Last day of COP21.

Today is the last day of COP21 in Paris, and the atmosphere at the Bourget is thick with anticipation. The draft published two days ago confirmed the trends of the previous days, maintaining a mood that most described as “cautious optimism.” A significant example of this is that said draft included in its description only three options regarding the objective of the agreement: a maximum increase of 2ºC, a lower one as far as possible, and a maximum increase of 1.5ºC. The island states remain firm in their demand for 1.5º, since an increase of 2ºC would be devastating for them.

What other facts can be pointed out for now? The following should be noted:

  • 185 countries have already submitted their national climate change plans (the famous “INDCs”, or Nationally Determined Contributions)
  • China and the United States already have a bilateral agreement that demonstrates their determination to act.
  • A group of countries that includes France and the US have agreed to double their R&D budget, an initiative supported by important international businessmen (as we have already mentioned). India leads a global alliance for solar energy.
  • The private sector has spoken out in favor of climate action.
  • 400 cities and regions have committed through the “Compact of majors” to take a leading role in the fight against climate change.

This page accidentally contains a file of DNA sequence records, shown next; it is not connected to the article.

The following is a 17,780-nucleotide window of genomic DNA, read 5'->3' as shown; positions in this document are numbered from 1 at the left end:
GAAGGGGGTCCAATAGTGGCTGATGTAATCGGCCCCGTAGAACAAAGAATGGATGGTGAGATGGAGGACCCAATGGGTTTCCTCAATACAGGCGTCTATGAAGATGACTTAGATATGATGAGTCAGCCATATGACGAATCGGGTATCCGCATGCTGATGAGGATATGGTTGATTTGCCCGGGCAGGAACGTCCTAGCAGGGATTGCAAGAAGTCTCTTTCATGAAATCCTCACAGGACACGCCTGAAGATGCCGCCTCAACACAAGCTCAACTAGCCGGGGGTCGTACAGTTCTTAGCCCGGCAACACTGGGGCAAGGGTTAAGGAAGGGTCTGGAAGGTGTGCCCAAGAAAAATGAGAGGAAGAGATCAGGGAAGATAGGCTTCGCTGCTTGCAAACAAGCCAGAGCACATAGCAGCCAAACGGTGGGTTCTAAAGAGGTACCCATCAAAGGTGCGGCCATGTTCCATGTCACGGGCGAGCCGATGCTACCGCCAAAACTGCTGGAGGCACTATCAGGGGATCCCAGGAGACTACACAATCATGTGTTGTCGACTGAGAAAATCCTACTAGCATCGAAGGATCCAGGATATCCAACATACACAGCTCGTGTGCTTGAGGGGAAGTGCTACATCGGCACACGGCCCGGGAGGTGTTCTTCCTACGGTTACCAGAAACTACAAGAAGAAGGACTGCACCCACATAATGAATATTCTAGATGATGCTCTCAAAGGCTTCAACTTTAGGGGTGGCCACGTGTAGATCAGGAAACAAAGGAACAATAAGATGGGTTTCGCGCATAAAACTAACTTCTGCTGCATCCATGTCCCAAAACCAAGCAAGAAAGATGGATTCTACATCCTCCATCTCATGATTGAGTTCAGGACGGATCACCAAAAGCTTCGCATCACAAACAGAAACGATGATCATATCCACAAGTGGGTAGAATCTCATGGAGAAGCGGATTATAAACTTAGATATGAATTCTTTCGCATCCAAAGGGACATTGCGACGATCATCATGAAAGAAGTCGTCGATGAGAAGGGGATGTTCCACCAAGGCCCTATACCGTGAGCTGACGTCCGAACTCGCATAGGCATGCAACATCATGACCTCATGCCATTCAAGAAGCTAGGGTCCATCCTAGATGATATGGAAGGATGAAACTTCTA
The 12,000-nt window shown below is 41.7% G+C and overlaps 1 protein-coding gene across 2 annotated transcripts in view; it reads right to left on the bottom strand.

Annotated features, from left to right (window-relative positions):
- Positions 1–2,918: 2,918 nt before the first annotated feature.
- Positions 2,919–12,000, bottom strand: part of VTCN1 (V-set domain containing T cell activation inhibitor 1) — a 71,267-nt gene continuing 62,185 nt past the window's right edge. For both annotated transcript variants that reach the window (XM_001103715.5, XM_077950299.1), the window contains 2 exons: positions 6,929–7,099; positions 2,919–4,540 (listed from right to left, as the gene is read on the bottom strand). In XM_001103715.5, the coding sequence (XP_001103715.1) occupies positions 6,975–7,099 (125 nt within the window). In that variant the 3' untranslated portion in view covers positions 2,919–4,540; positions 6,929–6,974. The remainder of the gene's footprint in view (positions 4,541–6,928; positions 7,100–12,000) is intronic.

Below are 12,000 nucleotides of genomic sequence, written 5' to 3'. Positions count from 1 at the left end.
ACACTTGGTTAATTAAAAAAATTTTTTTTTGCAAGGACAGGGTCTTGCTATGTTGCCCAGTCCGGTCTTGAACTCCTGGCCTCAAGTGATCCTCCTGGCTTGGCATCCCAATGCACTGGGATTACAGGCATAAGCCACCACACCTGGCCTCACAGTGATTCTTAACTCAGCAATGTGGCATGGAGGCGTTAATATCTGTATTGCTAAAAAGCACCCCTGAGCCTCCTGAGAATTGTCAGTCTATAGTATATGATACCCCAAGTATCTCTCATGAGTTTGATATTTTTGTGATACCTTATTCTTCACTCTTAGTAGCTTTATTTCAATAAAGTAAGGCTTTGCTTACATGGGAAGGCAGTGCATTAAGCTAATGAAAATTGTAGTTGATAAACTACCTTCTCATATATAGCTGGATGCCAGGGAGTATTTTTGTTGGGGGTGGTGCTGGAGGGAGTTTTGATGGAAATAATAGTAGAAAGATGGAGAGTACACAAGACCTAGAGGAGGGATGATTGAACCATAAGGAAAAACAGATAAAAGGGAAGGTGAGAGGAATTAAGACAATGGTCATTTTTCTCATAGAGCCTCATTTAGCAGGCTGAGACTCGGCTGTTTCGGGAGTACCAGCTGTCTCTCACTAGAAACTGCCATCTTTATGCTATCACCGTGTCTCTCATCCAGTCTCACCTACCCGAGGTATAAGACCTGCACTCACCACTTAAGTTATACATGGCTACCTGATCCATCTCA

However, the delay in negotiations implies a risk that an agreement will not be reached tonight. The course of the day will allow us to know the result, but it is highly probable that the negotiations continue throughout the whole of Saturday. As always, “negotiations will end when they are done.”

On the other hand, the US has joined the EU and its 79 allied countries in giving the last push to negotiations and ensure that an “ambitious, sustainable and legally binding” agreement is reached. This brings us even closer to a firm resolution. Meanwhile, emerging powers are playing a leading role< /a>with their demands regarding financing and “climate justice”. One thing is clear on this last point: the West is going to pay a lot.

It has managed to unite the technological moment, science and political will. Now only the final document is missing.

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